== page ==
21st century names for the Rice Krispie elves? Or powerful new, Twitter-pated, info-sharing services?
The quest to reach the zenith of Too Much Information races upward. Fast Company reports on new ways to compare prices and get screamin’ deals: meet Blippy, Woot, and Bundle.
Ever wondered what your online tribe are spending their money on, right now; or ever wish they could see what you just bought? Tweet your credit card transactions with Blippy, “a fun and easy way to see and discuss the things people are buying”. Blippy satisfies the craving that tribes have to know and tell what’s in the bag, and what it costs. Every.Fricking.Thing.All.The.Time. Like topical creams from Walgreens, for down-where-the-sun-don’t-shine. Or a Big Mac for Friday breakfast… on Good Friday. Oh, this can go so wrong…
Hey, What’d Ya Get? What’d Ya Pay?
Woot is overstock.com with a twist… a fun one. It sells only one item per day, while supplies last. No back-order, no dibsies… it’s there until it ain’t. The very humorous people who wrote the Woot website offer to Tweet you with notices of what’s what. Finally, the Thighmaster model I crave! Buy now!
This great article also mentions a slightly creepy service called Bundle. Sounds like someone’s reading my bank card statements before I am… because now I can find out what people who live in my neighborhood are spending on food, clothing, entertainment, etc. and even Tweet the news to my tribe. While actual names aren’t revealed, I’m thinking that data on the guy who lives at the Boo Radley house around the corner won’t show up under Home Improvement. Idea for use? Realtors who specialize in relocation clients. (“Why yes, radishes do cost more in Eugene!”)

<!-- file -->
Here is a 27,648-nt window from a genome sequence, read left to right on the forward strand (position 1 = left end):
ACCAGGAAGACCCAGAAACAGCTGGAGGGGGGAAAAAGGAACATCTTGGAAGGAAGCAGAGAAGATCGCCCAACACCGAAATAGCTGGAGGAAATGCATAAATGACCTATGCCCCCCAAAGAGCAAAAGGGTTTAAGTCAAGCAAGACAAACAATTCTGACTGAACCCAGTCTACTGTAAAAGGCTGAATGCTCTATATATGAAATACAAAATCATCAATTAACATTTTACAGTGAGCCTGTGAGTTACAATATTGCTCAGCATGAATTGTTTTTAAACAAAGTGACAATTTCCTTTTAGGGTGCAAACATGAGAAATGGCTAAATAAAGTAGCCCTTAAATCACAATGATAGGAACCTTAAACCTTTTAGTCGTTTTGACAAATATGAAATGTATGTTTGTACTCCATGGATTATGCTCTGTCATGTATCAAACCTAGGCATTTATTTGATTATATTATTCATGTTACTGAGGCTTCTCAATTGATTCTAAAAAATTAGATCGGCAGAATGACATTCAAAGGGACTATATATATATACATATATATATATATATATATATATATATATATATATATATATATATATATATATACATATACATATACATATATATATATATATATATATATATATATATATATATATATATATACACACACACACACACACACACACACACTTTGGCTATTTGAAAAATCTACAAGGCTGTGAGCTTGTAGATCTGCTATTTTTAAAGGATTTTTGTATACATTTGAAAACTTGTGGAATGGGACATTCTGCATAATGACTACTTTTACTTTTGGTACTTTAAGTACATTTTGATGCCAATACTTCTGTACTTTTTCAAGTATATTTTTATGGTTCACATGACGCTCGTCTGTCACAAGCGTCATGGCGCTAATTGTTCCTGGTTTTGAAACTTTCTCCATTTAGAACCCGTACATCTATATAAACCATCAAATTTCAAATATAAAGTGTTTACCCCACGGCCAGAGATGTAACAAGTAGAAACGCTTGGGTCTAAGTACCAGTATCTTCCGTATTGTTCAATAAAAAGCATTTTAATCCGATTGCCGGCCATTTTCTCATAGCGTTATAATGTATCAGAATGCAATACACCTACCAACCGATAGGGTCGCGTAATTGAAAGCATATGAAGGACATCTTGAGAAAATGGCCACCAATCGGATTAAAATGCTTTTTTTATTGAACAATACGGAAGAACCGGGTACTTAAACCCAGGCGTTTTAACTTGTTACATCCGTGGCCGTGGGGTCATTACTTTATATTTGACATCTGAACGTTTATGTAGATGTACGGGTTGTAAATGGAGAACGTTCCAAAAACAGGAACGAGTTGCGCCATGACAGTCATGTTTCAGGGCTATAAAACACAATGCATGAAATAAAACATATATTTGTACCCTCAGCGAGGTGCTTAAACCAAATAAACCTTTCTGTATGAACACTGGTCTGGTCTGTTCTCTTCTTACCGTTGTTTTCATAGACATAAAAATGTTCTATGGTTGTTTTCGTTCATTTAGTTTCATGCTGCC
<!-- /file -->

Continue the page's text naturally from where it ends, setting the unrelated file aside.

Thus, the emergence of these mightily simple, Twitter-fed apps. A new global business model, where consumers, app developers, point-of-sale data, and real-time data sharing meet.
I see an opportunity for complete transparency on government spending. Oh, it CAN go so wrong.
I don’t have a problem with Blippy and Bundle existing, but I have to wonder about the people who sign up for the services.
Maybe I just crossed that line into “dang kids, get off my lawn” old-manhood.